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18.06.2018 | Retinal Disorders | Ausgabe 9/2018

Graefe's Archive for Clinical and Experimental Ophthalmology 9/2018

Retinal volume change is a reliable OCT biomarker for disease activity in neovascular AMD

Zeitschrift:
Graefe's Archive for Clinical and Experimental Ophthalmology > Ausgabe 9/2018
Autoren:
Claus von der Burchard, Felix Treumer, Christoph Ehlken, Stefan Koinzer, Konstantine Purtskhvanidze, Jan Tode, Johann Roider

Abstract

Purpose

Current algorithms for automated computer interpretation of optical coherence tomography (OCT) imaging of patients suffering from neovascular age-related macular degeneration (AMD) mostly rely on fluid detection. However, fluid detection itself and correct interpretation of the fluid currently limits diagnostic accuracy. We therefore performed a detailed analysis of the requirements that would have to be met for fluid detection approaches. We further investigated if monitoring retinal volume would be a viable alternative to detect disease activity.

Methods

Retrospective analysis and manual grading of 764 OCT volume scans of 44 patients with exudative AMD treated with intravitreal anti-VEGF injections at a pro-re-nata (PRN) treatment regimen for at least 24 months.

Results

Detection of subretinal fluid (SRF) or intraretinal fluid (IRF) alone is not sufficient for disease detection. A combination of SRF and IRF can detect disease activity with a sensitivity of 98.6% and a specificity of 82%. With further characterization of IRF into exudative and degenerative cysts, specificity can be increased to 100%. However, correct characterization is currently not achieved by published fluid detection approaches. Change of macular retinal volume (MRV) can depict disease activity with sensitivity of 88.4% and specificity of 89.6%. Combination with the detection of SRF can further improve diagnostic accuracy to a specificity of 93.3% and sensitivity of 93.9% without relying on IRF or IRF characterization.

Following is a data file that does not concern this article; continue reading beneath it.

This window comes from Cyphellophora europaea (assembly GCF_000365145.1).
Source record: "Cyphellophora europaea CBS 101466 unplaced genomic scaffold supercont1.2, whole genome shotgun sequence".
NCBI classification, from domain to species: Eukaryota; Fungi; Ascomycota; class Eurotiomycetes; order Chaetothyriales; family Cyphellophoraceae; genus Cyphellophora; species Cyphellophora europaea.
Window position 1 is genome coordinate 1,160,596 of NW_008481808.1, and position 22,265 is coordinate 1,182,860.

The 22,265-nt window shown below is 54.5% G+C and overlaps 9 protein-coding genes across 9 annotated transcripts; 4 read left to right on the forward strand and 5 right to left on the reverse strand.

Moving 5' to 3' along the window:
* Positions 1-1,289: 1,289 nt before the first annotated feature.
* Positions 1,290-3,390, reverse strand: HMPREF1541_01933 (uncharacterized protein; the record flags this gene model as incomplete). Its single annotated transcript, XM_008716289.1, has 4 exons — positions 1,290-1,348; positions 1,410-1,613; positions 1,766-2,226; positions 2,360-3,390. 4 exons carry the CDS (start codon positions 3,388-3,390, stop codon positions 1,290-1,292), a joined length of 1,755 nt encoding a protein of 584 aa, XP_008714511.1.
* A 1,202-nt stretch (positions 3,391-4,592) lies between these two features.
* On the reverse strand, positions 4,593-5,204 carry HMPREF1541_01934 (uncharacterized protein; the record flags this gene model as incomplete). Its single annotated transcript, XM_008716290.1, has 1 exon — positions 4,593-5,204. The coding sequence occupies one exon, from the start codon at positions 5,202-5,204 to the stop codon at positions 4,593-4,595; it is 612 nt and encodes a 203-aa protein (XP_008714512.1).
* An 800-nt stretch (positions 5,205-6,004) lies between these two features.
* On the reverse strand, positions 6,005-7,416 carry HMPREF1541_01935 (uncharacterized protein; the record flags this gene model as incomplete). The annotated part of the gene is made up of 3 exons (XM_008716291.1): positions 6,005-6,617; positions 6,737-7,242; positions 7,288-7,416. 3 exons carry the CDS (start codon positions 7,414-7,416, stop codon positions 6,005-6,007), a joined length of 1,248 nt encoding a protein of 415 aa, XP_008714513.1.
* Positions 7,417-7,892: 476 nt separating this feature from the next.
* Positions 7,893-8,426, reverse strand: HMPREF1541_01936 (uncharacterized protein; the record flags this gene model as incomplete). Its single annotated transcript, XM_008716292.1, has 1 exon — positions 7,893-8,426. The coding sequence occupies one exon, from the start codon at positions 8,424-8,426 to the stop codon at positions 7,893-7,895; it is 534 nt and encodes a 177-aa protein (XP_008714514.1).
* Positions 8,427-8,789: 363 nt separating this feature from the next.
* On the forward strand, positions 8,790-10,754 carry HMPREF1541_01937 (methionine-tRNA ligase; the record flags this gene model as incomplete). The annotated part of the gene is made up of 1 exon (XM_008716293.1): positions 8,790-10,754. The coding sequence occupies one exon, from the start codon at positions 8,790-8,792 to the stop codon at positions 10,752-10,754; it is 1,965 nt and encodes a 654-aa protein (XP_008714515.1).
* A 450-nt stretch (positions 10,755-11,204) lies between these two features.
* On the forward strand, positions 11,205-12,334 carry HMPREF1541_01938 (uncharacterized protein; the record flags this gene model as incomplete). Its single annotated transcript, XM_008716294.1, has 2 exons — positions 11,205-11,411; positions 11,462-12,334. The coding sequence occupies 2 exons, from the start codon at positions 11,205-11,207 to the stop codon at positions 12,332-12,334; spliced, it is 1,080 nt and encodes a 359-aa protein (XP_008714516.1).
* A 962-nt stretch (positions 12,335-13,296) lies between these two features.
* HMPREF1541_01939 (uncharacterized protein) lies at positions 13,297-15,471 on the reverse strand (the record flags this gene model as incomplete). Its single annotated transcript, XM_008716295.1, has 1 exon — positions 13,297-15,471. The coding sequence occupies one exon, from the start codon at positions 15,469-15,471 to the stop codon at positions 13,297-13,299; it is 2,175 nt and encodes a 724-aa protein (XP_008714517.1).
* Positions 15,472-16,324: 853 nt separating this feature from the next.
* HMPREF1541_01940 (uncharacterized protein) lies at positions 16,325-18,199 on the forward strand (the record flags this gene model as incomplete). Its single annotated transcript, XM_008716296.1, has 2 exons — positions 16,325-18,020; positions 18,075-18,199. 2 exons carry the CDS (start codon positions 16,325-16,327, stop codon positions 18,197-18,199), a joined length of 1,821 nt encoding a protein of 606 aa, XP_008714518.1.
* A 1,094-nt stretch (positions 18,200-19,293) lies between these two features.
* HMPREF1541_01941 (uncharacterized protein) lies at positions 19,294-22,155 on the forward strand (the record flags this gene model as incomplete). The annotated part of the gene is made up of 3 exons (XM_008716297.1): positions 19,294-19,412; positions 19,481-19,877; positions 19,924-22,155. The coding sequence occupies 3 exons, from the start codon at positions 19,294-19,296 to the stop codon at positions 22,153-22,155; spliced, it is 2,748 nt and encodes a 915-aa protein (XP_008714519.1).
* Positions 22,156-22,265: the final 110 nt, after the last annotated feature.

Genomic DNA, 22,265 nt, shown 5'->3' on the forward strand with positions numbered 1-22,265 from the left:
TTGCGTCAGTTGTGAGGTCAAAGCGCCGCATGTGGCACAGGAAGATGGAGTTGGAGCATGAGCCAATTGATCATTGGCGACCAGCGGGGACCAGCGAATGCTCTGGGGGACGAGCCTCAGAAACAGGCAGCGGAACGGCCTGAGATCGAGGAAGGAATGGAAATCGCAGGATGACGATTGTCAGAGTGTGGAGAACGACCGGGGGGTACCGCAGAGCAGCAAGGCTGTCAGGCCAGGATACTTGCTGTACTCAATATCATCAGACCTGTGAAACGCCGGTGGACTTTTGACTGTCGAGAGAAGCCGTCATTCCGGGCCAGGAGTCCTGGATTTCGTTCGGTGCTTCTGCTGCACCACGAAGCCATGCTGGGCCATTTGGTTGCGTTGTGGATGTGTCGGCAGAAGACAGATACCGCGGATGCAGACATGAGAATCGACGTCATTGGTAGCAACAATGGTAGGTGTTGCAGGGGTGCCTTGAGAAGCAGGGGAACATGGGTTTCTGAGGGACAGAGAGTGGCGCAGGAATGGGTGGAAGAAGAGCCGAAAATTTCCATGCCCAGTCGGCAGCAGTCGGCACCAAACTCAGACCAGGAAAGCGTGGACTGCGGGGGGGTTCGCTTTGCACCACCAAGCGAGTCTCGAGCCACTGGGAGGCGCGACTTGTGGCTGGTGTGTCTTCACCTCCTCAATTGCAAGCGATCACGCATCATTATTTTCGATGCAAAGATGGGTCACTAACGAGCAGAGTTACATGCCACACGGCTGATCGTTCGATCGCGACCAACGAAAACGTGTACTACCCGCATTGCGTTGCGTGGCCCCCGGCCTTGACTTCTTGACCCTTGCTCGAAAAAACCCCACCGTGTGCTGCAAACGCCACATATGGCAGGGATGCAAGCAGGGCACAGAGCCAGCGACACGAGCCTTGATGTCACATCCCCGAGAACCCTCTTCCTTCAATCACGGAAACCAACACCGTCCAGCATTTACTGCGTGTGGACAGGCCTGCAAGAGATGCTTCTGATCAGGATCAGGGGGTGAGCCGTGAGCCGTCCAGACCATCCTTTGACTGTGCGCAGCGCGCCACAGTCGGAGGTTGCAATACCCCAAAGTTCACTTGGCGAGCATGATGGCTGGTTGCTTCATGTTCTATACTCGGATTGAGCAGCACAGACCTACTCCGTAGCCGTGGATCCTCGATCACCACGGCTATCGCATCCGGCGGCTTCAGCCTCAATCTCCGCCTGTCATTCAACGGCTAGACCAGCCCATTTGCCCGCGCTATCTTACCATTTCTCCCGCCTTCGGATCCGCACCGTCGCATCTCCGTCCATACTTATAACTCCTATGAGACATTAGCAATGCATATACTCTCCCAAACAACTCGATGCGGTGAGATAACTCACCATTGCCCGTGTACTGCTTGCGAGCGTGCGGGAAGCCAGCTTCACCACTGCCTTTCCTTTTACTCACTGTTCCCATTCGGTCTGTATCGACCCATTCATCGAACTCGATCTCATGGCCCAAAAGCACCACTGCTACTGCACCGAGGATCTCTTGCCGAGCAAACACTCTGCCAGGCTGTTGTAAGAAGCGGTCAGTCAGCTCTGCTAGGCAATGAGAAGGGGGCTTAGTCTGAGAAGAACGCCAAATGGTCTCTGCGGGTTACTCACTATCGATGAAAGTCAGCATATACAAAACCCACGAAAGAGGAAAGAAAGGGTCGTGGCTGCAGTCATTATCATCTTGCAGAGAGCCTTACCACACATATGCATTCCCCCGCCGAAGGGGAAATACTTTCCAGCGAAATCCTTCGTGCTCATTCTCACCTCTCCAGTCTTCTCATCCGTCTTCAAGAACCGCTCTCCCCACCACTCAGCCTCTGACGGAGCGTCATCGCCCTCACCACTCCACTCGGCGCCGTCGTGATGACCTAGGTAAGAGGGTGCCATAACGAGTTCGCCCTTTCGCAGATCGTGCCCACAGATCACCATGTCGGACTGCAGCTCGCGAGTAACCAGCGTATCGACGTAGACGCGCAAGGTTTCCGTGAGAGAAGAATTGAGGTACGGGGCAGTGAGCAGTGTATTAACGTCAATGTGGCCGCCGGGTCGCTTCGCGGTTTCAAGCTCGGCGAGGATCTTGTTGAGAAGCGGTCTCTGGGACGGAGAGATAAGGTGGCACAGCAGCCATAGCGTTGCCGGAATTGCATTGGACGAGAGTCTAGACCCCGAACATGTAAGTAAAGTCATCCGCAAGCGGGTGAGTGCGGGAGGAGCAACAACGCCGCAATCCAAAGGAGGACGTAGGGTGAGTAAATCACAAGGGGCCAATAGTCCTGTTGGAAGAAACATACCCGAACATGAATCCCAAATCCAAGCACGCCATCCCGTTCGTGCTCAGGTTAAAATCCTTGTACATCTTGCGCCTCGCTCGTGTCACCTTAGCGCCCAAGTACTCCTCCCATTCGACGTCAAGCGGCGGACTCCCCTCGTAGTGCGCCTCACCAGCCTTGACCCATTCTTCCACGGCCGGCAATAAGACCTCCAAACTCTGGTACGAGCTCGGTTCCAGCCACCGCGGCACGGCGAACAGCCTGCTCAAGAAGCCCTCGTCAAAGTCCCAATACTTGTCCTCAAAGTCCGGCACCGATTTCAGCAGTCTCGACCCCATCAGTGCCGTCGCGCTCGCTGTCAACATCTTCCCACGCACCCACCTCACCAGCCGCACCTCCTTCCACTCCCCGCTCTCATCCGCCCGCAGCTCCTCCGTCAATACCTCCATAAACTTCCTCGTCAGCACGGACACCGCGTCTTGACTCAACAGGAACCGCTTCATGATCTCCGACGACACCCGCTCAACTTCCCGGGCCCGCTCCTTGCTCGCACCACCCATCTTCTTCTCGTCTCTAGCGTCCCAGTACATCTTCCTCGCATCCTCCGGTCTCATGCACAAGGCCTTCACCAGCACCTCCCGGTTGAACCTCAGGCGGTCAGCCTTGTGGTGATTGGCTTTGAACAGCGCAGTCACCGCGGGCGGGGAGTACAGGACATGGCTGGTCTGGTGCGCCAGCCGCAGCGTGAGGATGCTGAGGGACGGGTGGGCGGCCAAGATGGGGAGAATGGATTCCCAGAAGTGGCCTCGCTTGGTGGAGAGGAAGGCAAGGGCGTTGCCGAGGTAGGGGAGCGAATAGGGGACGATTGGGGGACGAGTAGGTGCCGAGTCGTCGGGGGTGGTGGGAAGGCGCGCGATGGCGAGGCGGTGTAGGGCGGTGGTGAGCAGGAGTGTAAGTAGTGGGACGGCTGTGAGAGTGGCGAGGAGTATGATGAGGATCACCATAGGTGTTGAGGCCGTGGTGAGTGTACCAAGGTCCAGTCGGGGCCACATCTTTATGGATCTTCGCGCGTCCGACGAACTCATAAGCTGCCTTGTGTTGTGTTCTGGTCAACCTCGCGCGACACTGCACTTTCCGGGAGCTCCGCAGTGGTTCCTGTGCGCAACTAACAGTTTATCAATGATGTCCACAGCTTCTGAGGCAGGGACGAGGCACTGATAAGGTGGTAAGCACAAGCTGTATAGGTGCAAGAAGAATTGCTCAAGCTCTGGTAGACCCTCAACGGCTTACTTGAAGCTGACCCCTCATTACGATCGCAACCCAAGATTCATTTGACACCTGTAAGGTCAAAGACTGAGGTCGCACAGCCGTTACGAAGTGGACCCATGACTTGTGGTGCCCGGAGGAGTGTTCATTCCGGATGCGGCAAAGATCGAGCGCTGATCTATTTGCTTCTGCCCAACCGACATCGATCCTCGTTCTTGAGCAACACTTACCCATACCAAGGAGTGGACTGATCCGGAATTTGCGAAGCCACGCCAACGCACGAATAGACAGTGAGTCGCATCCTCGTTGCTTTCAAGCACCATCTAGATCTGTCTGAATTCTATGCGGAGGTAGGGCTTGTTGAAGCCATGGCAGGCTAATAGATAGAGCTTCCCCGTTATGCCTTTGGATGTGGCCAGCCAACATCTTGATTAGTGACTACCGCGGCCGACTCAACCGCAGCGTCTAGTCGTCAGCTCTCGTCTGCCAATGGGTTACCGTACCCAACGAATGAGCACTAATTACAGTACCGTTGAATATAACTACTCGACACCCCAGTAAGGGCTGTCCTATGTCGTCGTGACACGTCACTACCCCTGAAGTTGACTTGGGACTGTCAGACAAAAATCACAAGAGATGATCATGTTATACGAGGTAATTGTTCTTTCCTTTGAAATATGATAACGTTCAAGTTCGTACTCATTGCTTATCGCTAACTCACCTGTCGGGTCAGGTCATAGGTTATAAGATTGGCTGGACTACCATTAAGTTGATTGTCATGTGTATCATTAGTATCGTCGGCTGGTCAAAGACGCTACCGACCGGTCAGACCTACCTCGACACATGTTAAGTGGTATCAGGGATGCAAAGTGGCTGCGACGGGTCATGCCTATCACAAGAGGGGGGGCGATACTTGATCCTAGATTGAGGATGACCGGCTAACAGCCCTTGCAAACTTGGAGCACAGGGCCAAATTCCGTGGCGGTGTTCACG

Conclusion

Fluid detection without further characterization is not sufficient for AMD monitoring. Either further distinction between exudative and degenerative cysts is necessary, or other activity markers have to be taken into account. MRV offers good potential to fill this diagnostic gap and might become an important monitoring marker.

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Literatur
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